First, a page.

Pregnancy is not an illness…

…but sometimes it sure as hell feels like it. Boom tish!

When I was having my daughter, we had a trainee midwife attending us as one of her “case studies” for qualification. She had a sticker or something with the motto “Pregnancy is not an illness”. From this you could tell she was young, idealistic, totally delightful and had never had a child herself. I always wanted to add the punchline above, but I restrained myself. After all, I had no idea until I had become pregnant myself.

I have to say that I was gobsmacked by how unwell I felt when I was pregnant with my daughter. I had blithely expected that I would carry on life as usual, and work up until the day I had her, but it didn’t work out like that. I ended up leaving work early. I know some women who haven’t felt ill, and others who ended up having to be hospitalised because they were so sick, so it really does depend on the person.

The worst of it is that the really sick period (5 weeks to 14 weeks for me) is when you aren’t supposed to tell anyone. So you can’t explain to anyone why you’re turning green at the sight of a cup of coffee, or you have a sudden insane desire for Pink Lady apples all the time. (Mmm, that yummy pink crunch!)

Any expectation that your life will go back to normal straight after having a baby is also misguided, in my opinion. I’ve heard of a barrister struggling to Court to make an appearance one and a half days after giving birth, which just seems insane to me. In fact, from the way it was reported to me, it was like a competition: “X came back 2 days after she’d had hers, but can you believe it, Y beat her and turned up 1 and a half days after she’d had her baby!” Seems like a pretty stupid kind of competition to me.

Anyway, I’ve been thinking about the reports that Cate Blanchett is to take part in the 2020 summit two weeks after her third baby is due. That seems like insanity to me. The only way in which she could possibly manage it is to palm the child off to someone else for most of the time. And even then, she’ll still be feeling a little sore and sorry for herself. If she’s trying to breastfeed, she might need the baby brought in and out of the summit. Or I guess she could take the child to the summit, but it’s very difficult to concentrate on work-related matters when you’ve got a beautiful newborn there demanding your attention. At least, that’s my experience. And I wouldn’t have it any other way: this new person has come into your life and you want to get to know them.

Cate might miss out on her new child for nothing anyway: this 2020 summit sounds like a bit of a furphy to me. A case of letting people talk, and then just going on as normal afterwards. It reminds me of Charles II’s strategy with Parliament – he got them to fight and talk amongst themselves, while he got on with ruling the country. Mind you, Parliament had an equally dismissive idea of him: “Give him a whore and a side of beef and he’ll be happy.” Lovely.

So, despite thinking of myself as a feminist, I’m just not sure about Cate’s appointment to 2020. She’s a great actress and all that, but her attendance so shortly after the predicted birth of her child gives a message to women that, yes, you can just get back to things straight after having your baby. This might be the case if you have a phalanx of nannies and other support people, but for most normal people, the process of having a child is an exhausting and all-engrossing one which does affect your capacity to work. Even if you’re not unwell and tired during the pregnancy itself, you are likely to be sore and tired after the birth (whether natural or caesarian). And babies are made so that they cause us to focus a lot of attention on them when they are born. And you know what? That’s natural.

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15 Comments

Filed under breastfeeding, childbirth, childcare, children, feminism, motherhood, parenthood, pregnancy, society

15 responses to “Pregnancy is not an illness…

  1. Is it her first pregnancy? The average length of a first pregnancy is more like 41 weeks than 40, and 42 is not at all unusual.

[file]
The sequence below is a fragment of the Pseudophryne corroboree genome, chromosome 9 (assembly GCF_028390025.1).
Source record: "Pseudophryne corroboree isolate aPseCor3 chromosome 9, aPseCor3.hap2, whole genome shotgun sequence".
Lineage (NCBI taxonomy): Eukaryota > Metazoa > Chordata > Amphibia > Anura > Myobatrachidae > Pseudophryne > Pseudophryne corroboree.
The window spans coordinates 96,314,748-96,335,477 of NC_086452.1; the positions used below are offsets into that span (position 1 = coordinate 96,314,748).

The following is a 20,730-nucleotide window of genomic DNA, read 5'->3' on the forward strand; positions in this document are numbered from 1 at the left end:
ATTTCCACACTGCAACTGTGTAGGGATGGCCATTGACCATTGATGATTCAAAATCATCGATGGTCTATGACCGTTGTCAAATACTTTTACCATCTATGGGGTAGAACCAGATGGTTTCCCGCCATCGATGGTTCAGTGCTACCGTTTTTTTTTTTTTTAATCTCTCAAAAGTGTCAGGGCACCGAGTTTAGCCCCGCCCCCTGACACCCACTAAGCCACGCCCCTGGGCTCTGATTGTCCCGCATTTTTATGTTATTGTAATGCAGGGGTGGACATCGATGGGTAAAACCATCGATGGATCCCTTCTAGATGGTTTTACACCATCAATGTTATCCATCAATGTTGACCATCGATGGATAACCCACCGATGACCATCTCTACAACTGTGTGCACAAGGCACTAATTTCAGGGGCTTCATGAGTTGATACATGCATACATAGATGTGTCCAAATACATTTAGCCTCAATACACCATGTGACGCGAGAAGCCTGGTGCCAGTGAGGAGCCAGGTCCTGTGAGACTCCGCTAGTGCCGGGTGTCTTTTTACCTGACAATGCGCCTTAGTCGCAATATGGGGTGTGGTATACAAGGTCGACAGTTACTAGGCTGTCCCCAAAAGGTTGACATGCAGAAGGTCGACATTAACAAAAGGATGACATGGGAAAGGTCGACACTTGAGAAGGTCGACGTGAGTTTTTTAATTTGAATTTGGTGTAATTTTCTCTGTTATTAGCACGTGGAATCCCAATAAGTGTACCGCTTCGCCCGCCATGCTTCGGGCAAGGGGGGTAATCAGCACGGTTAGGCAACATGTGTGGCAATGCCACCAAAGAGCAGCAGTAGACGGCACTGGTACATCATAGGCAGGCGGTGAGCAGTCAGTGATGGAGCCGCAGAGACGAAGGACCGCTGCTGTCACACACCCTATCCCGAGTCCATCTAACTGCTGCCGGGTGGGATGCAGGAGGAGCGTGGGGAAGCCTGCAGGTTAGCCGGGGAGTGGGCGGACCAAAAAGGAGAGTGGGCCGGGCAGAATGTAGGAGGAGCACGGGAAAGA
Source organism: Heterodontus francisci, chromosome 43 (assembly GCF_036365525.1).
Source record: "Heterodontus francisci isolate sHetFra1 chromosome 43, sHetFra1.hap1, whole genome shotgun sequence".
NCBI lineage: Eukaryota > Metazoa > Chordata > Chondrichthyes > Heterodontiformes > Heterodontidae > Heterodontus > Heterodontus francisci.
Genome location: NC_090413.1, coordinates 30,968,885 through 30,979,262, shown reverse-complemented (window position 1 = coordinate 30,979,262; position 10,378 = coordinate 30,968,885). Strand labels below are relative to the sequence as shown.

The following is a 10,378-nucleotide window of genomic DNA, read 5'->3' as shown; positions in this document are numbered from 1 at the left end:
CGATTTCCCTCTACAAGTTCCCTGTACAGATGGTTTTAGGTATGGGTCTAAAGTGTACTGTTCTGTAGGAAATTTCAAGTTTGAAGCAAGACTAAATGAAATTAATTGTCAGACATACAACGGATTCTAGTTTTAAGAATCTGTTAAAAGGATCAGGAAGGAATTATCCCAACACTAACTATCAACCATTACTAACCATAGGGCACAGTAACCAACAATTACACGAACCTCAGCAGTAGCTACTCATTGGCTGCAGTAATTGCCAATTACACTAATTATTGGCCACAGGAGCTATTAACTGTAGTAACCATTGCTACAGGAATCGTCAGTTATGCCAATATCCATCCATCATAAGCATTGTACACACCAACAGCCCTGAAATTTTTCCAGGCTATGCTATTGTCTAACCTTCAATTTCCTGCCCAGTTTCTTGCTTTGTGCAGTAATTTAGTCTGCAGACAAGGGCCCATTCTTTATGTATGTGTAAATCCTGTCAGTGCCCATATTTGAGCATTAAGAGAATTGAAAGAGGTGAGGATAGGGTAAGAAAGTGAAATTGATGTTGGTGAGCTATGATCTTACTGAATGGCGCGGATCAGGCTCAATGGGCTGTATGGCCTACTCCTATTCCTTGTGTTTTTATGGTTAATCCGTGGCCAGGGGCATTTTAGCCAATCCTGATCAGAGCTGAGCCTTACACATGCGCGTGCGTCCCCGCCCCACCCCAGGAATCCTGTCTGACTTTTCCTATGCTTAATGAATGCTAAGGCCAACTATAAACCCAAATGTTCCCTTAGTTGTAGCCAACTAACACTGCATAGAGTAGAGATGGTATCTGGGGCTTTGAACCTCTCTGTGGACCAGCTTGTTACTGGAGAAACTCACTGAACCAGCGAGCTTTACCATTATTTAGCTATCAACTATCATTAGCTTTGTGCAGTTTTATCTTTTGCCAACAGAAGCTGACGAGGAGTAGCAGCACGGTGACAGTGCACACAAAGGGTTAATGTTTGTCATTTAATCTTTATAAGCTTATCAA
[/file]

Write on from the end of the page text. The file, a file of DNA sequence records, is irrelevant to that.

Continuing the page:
Either way, I hope nobody hassles her in any way for having her baby in summit meetings, and feeding there.

  2. If this was her first pregnancy I’d think it was crazy but given it’s her third she must have a fair idea of what’s she getting into. Also perhaps she only has to show up for a couple of hours on one day? I think there’s a difference between, say, two hours and attending the summit in full.

    And let’s face it, Cate Blanchett is not a ‘typical’ mother, she would have access to resources others could only dream of to be able to achieve this.

    Also, perhaps the father will be looking after the newborn – is that considered palming off? I know he can’t breastfeed (and doesn’t have to recover from giving birth) but let’s not keep fathers hidden from these discussions.

  3. Yes I tend to agree with Miss V on this – I seem to recall Blanchett is committed to breastfeeding and child-rearing with her husband. And it is her third – you take a lot longer to recover from the first than the others, I believe. I certainly was up and quite able to participate in the world (with the occasional lie down) after 2 weeks. And you’re not madly running around with no idea what you’re doing.

    You’ll find, LE, that it’s all very different and quite a lot smoother the second time around. And less novel. And yet just as beautiful. But one thing you realise is that babies still flourish when their Mums can’t lavish all their attention (and perhaps neuroses) on them. And that could be a good thing.

    And what is it with pink lady apples!!! They’re the perfect first trimester food…

  4. It’s her third pregnancy – so I guess she does know what she’s in for. I’d have less problem if the child were, say, three months old, because then they are less vulnerable.

    I should make it clear that I’d support her 100% of the way if she breastfeeds in the 2020 conference. I’ve got no problem with that at all. I was merely concerned that she might not be able to breastfeed because of the conference.

    Giving care to the husband/partner is not palming off – in fact, Cate’s husband has every right to bond with their child just as much as she does. But I do think it’s difficult in those first 6 weeks to give care to another for more than, say, 3 hours, the demands of breastfeeding being as they are. I maintain that she’d not be at her best.

    Furthermore, I’d say the same about her husband if he were invited instead. He wouldn’t have the same physical demands and effects, but he’d have the sleep deprivation, and he’d also be missing out on bonding with the child. I know my husband didn’t feel at his most effective when he went back to work after I had my daughter – it’s something that has impact on the whole family.